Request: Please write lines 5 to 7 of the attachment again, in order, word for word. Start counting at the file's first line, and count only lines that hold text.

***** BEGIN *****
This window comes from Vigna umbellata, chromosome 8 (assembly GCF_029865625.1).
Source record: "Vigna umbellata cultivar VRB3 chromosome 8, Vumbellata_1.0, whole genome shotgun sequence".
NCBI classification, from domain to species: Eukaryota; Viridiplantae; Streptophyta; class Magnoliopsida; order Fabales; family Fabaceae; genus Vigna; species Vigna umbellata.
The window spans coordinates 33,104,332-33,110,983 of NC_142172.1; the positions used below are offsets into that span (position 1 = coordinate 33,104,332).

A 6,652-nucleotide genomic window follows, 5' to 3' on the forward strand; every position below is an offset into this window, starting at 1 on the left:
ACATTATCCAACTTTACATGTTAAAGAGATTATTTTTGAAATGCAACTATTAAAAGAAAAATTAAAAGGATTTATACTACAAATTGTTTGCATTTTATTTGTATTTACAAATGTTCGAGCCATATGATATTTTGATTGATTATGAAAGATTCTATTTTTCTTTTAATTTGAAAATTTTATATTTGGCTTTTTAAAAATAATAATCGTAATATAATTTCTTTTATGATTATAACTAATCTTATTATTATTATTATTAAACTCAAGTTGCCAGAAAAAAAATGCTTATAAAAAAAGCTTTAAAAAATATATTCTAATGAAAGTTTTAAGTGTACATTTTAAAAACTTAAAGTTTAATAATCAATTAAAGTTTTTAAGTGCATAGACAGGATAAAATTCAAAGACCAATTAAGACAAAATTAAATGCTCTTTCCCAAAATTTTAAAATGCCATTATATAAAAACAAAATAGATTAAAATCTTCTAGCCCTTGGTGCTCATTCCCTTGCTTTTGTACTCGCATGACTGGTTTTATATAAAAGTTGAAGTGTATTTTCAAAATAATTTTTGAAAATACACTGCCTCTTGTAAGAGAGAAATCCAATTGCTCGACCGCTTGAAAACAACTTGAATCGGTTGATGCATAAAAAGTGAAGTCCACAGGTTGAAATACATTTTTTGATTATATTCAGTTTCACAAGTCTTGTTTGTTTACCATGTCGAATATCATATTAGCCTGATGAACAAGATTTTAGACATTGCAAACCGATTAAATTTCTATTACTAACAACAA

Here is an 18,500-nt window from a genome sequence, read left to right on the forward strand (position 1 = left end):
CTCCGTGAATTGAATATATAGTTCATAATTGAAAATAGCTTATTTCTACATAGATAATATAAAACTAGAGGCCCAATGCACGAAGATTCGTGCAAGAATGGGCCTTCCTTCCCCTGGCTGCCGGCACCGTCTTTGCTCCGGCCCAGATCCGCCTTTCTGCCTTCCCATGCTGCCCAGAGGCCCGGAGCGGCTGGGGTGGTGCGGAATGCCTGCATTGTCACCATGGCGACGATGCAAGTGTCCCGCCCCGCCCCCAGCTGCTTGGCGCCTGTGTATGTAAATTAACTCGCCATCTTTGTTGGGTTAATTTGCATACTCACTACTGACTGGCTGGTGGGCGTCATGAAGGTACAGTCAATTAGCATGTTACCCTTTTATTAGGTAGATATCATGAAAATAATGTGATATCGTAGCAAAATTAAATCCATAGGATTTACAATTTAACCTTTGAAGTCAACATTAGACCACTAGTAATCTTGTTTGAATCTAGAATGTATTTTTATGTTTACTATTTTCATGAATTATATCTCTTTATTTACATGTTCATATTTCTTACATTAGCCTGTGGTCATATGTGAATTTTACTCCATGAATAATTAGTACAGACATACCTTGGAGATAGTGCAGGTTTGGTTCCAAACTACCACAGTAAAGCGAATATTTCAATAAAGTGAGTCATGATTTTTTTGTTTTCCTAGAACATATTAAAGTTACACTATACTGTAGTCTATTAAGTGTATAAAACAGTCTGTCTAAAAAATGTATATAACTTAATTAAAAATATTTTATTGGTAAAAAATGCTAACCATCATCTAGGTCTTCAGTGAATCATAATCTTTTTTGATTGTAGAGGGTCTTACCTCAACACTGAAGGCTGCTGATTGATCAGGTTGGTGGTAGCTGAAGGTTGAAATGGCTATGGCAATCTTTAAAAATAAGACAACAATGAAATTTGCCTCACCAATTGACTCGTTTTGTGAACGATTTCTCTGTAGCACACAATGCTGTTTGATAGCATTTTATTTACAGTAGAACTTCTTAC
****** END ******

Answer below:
A 6,652-nucleotide genomic window follows, 5' to 3' on the forward strand; every position below is an offset into this window, starting at 1 on the left:
ACATTATCCAACTTTACATGTTAAAGAGATTATTTTTGAAATGCAACTATTAAAAGAAAAATTAAAAGGATTTATACTACAAATTGTTTGCATTTTATTTGTATTTACAAATGTTCGAGCCATATGATATTTTGATTGATTATGAAAGATTCTATTTTTCTTTTAATTTGAAAATTTTATATTTGGCTTTTTAAAAATAATAATCGTAATATAATTTCTTTTATGATTATAACTAATCTTATTATTATTATTATTAAACTCAAGTTGCCAGAAAAAAAATGCTTATAAAAAAAGCTTTAAAAAATATATTCTAATGAAAGTTTTAAGTGTACATTTTAAAAACTTAAAGTTTAATAATCAATTAAAGTTTTTAAGTGCATAGACAGGATAAAATTCAAAGACCAATTAAGACAAAATTAAATGCTCTTTCCCAAAATTTTAAAATGCCATTATATAAAAACAAAATAGATTAAAATCTTCTAGCCCTTGGTGCTCATTCCCTTGCTTTTGTACTCGCATGACTGGTTTTATATAAAAGTTGAAGTGTATTTTCAAAATAATTTTTGAAAATACACTGCCTCTTGTAAGAGAGAAATCCAATTGCTCGACCGCTTGAAAACAACTTGAATCGGTTGATGCATAAAAAGTGAAGTCCACAGGTTGAAATACATTTTTTGATTATATTCAGTTTCACAAGTCTTGTTTGTTTACCATGTCGAATATCATATTAGCCTGATGAACAAGATTTTAGACATTGCAAACCGATTAAATTTCTATTACTAACAACAA

Here is an 18,500-nt window from a genome sequence, read left to right on the forward strand (position 1 = left end):